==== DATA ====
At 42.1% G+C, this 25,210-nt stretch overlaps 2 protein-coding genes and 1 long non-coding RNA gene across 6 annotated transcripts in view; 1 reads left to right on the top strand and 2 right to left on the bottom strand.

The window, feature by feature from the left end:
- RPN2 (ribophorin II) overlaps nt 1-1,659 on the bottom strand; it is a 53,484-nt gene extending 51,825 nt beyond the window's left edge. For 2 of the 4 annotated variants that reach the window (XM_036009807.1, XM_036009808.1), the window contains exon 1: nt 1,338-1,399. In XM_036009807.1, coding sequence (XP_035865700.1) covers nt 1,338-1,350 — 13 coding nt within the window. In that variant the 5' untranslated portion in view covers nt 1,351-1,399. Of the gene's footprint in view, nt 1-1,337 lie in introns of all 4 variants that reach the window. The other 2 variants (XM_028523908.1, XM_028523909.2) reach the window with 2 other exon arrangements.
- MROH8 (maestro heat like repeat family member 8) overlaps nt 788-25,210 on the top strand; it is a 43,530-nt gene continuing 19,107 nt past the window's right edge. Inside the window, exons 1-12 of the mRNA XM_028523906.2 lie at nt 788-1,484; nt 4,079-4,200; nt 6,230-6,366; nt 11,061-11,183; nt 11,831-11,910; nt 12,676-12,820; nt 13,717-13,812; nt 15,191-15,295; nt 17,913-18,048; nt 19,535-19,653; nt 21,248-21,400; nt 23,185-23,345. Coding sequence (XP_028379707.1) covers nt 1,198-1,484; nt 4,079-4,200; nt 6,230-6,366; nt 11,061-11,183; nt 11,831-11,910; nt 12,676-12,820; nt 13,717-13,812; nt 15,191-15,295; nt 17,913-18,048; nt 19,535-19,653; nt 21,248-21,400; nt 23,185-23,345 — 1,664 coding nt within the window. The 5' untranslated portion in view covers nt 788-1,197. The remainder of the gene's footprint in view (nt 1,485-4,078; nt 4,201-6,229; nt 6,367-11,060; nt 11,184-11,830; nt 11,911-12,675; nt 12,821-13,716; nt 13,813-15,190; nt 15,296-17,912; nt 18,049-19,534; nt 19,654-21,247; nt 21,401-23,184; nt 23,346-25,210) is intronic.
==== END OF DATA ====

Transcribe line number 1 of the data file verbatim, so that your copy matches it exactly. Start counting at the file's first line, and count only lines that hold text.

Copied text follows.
At 42.1% G+C, this 25,210-nt stretch overlaps 2 protein-coding genes and 1 long non-coding RNA gene across 6 annotated transcripts in view; 1 reads left to right on the top strand and 2 right to left on the bottom strand.